The type 1 Na+/H+ exchanger (NHE1) is a transmembrane protein found in all eukaryotic cells. One of its functions is to evacuate excessive H+ in the cytoplasm by means of Na+-H+ exchange, resulting in stable intracellular pH value. Inhibition of the upregulation of NHE-1 gene expression in human gastric carcinoma cells can induce intracellular acidification, resulting in apoptosis of tumor cells, which is helpful for the treatment of tumors.
This study, performed by a team led by Professor Hai-Feng Liu, is described in a research article to be published on April 14, 2008 in the World Journal of Gastroenterology.
Previous studies have proven that the significantly higher expression level of NHE1 protein in gastric carcinoma tissues than in normal gastric tissues is closely associated with the genesis and progression of tumors, suggesting that NHE1 can be used as the target in treatment of tumors. However, further studies are needed to know whether the intervention of the antisense NHE1 gene can decrease type 1 Na+/H+ exchange of membranous ion exchange protein in gastric carcinoma cells, and the effects on the biological behaviors of gastric carcinoma cells.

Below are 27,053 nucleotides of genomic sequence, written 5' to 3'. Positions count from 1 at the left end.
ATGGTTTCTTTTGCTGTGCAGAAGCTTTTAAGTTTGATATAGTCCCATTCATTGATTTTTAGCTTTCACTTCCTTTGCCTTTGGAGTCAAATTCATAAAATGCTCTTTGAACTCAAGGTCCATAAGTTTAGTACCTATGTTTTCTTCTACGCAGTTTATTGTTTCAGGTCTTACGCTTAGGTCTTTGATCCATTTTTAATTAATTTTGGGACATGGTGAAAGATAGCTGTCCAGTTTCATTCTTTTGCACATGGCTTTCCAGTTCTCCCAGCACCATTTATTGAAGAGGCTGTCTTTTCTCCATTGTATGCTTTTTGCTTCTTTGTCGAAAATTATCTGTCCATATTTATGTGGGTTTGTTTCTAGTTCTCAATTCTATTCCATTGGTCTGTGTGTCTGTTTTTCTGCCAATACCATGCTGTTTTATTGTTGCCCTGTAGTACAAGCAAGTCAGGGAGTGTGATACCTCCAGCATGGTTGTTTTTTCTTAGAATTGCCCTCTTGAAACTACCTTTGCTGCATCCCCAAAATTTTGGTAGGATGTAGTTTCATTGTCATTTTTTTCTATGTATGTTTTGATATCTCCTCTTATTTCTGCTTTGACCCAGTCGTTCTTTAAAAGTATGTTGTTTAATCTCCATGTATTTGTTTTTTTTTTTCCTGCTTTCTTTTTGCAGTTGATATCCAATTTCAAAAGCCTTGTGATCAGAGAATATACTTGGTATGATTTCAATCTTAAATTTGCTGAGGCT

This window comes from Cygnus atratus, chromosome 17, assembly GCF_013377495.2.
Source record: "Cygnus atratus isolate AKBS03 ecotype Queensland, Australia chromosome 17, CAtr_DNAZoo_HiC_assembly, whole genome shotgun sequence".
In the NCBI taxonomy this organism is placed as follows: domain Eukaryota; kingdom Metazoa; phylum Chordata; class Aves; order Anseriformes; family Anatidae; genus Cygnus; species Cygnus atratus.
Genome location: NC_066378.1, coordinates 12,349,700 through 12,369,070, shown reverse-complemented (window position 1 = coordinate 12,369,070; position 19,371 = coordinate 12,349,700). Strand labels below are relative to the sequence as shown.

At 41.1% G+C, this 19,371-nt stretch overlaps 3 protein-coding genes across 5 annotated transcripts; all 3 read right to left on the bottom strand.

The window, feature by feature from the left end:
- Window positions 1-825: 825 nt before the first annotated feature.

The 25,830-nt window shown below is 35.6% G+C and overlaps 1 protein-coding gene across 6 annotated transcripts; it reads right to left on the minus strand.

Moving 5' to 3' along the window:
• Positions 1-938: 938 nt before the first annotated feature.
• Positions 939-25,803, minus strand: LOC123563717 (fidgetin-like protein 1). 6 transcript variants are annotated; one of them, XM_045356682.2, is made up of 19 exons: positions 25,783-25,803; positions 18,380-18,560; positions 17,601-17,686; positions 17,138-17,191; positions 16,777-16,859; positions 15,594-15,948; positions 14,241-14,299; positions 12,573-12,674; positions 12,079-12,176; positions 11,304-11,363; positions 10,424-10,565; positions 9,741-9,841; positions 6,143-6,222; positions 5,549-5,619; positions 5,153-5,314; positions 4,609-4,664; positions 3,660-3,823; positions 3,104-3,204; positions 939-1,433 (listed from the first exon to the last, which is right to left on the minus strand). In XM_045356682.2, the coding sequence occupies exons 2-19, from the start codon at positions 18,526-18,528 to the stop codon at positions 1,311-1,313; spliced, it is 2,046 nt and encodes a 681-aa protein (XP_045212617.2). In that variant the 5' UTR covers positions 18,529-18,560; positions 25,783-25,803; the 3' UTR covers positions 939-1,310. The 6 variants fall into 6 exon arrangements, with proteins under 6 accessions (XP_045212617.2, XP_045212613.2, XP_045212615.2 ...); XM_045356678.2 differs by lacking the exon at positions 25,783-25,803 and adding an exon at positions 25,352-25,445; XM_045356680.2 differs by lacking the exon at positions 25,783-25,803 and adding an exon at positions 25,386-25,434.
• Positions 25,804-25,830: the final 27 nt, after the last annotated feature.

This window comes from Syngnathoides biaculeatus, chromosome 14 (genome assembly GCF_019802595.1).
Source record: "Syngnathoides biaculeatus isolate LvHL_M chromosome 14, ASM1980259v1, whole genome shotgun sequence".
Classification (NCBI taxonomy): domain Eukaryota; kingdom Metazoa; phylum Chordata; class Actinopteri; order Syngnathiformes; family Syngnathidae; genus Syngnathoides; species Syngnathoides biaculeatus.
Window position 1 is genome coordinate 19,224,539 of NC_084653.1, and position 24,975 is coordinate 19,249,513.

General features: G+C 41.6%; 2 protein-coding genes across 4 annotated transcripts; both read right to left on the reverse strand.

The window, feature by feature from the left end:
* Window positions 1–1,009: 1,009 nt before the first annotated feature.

The purpose of transfection of the antisense NHE1 gene into the human gastric carcinoma cell line SGC-7901 is to investigate the effects of antisense therapy targeting the NHE1 gene on the malignant phenotypes of gastric carcinoma cells. The results indicate NHE1 genes are among the important genes in maintaining the phenotypes of the SGC-7901 cell line. NHE1 might be closely associated with the malignant biological behaviors of tumor cells, so the phenotypes of the tumor will be restrained when NHE1 is inhibited.
This is an interesting article examining the effect of inhibiting NHE1 on tumor survival. It would be useful to make clearer in the abstract what NHE1 is. Further research should be done on gene therapy for gastric carcinomas.
|Contact: Jing Zhu|
World Journal of Gastroenterology